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Patrick Springer, Published January 09 2013

Biomedical firm stakes out Fargo as R&D home

FARGO – SEKRIS Biomedical, a California firm, plans to move its research and development operations here in what is touted as another step toward the area’s goal of becoming a biotechnology hub.

Shahrokh Shabahang, president of SEKRIS, said Fargo emerged as an obvious location to develop a drug it devised to regulate the body’s immune system to reverse Type I diabetes.

SEKRIS already has ties to two companies based in Fargo, Aldevron and PRACS, and wants to collaborate with researchers at Sanford Health and North Dakota State University.

“We really like the atmosphere there,” Shabahang said. “It seems like there is a great environment there for biotechnology and especially vaccines.”

Plans call for SEKRIS to move its research and development operations – including top executives and scientists – to Fargo during the first half of this year, although details still are pending, Shabahang said.

SEKRIS has worked with Aldevron, which provides custom DNA materials for research labs and biotechnology firms, and James Carlson, co-founder and chief executive of PRACS, has served on SEKRIS’ board of directors for several years.

Both firms have offered to provide space. Proximity to Aldevron is especially handy to ensure tight integration between research and manufacturing, Shabahang said.

“We have really developed a close tie with Fargo,” he added.

SEKRIS, which was founded in 2009 (its first patent dates back to 2006), focuses on treating inflammatory diseases, including treatment for Type 1 diabetes, caused when the body’s immune system attacks cells in the pancreas that make insulin.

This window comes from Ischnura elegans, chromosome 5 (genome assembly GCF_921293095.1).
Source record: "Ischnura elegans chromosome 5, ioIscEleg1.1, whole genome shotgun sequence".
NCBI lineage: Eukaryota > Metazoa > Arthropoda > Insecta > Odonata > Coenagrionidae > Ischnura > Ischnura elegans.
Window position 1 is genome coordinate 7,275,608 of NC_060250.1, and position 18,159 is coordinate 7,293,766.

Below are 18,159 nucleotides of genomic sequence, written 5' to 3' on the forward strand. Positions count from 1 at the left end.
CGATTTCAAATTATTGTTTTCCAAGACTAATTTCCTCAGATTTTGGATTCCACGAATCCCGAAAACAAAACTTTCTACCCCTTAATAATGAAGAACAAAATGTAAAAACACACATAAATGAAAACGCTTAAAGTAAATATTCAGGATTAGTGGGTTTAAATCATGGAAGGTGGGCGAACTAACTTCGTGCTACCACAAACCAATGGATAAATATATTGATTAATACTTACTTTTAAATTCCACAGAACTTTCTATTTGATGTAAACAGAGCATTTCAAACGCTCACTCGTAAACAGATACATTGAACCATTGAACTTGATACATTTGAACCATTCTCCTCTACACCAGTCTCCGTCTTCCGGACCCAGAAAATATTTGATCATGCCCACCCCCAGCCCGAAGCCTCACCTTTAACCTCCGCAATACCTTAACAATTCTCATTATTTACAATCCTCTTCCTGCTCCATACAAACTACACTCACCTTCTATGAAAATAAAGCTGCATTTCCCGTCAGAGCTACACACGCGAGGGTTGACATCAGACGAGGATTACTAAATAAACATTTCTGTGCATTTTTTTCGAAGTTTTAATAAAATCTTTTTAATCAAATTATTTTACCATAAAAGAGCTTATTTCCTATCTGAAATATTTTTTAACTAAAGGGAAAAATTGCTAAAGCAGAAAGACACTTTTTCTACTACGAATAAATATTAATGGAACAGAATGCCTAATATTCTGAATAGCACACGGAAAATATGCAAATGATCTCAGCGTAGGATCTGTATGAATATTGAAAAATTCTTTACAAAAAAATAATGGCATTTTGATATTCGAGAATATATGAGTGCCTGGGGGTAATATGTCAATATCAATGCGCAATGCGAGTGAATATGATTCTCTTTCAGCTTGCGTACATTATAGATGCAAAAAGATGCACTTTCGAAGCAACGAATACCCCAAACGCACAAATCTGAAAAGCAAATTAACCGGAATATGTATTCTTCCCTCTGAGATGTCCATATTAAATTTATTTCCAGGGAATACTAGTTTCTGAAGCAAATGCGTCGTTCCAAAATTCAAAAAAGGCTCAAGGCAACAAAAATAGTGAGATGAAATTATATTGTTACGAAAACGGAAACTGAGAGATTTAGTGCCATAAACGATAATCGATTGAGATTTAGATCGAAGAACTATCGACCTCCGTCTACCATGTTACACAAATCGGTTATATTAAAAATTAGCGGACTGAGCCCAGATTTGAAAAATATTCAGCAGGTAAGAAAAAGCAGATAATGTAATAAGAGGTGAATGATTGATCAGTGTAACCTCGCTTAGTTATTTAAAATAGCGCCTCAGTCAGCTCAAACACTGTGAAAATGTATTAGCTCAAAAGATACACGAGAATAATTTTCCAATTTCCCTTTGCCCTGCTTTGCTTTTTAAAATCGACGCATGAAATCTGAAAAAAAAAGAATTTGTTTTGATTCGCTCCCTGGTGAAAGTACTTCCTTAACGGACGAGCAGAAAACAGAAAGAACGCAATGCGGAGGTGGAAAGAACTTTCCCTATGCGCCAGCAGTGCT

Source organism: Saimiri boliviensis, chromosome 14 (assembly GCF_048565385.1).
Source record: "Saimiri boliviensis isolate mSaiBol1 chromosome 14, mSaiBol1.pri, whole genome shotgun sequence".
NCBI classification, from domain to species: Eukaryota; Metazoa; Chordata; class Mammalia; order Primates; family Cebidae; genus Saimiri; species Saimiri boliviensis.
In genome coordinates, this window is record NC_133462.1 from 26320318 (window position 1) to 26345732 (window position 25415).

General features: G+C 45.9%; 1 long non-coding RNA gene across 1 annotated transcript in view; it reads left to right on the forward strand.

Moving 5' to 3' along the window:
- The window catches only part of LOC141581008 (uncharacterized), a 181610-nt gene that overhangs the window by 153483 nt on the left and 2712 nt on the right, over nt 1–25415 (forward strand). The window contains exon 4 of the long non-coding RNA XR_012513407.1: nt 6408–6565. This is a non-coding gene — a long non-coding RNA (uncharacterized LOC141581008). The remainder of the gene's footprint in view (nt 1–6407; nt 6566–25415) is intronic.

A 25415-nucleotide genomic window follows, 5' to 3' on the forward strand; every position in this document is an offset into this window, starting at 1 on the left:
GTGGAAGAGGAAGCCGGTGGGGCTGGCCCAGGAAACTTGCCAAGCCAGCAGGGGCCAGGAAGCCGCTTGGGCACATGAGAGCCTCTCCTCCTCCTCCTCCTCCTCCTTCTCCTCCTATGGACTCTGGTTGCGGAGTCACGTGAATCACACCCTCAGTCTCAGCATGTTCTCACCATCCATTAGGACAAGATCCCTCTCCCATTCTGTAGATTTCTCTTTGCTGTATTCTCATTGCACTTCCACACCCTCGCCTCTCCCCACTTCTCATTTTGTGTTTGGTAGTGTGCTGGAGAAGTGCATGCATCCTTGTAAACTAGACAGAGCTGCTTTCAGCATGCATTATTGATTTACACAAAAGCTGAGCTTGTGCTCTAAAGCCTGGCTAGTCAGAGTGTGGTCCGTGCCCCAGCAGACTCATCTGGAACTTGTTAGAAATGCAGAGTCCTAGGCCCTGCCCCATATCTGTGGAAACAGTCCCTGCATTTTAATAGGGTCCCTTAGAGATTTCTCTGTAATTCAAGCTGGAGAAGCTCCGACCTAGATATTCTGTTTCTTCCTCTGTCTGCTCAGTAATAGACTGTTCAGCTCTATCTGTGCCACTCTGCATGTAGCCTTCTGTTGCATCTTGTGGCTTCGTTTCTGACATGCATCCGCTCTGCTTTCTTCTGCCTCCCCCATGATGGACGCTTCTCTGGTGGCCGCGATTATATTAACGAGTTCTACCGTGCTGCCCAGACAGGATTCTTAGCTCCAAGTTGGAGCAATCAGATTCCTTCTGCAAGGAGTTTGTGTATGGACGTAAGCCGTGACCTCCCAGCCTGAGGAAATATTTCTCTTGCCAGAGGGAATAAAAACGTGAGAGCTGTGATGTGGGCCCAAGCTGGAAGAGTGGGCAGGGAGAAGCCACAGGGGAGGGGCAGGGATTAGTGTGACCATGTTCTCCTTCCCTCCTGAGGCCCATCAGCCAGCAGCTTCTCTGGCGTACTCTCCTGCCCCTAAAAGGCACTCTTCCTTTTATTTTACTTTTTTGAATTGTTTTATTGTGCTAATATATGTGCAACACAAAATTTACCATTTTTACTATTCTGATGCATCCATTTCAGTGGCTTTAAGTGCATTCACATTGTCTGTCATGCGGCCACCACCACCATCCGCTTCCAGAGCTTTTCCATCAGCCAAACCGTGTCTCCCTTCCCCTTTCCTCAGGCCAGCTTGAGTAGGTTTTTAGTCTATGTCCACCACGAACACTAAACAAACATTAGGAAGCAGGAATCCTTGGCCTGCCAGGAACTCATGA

“The biotech activity is really crystalizing,” said Michael Chambers, co-founder and chief executive of Aldevron. He noted the recent announcement that a Boston area research firm, CureLab Oncology, is planning a move to the Fargo area to pursue its cancer treatment research.

“It’s just a very positive circle,” because the different firms and research programs complement one another, Chambers said. “It’s exciting that a cure for diabetes or cancer might come out of Fargo.”

Don Berg of the Greater Fargo-Moorhead Economic Development Corp. said SEKRIS’ planned move is a sign that the area’s biotech niche is strengthening.

“I think it really will be a boost for our life science initiative,” Berg said, adding that his office will work with SEKRIS on a financing package.

Although the firm’s initial presence will be modest, involving four or five positions, those are well-paying, Berg said. “Actually, four or five jobs right away for a company like this is significant.”

If clinical trials, which SEKRIS hopes to start in two years, yield promising results, the company could grow significantly, Berg said.

“Then you start hiring 10 people here, five people there,” he said, adding, “It might take a while to get there.”

Curing diabetes is one of Sanford Research’s top priorities.

“Sanford Health and Sanford Research are very pleased that SEKRIS is exploring the opportunity to move its research operations to Fargo,” said Dr. Gene Hoyme, president of Sanford Research.

“We are committed to improving the care our patients receive and would welcome the opportunity to continue to explore how we might promote collaborations that would benefit our patients and the people in our region,” Hoyme added.


Readers can reach Forum reporter Patrick Springer at (701) 241-5522


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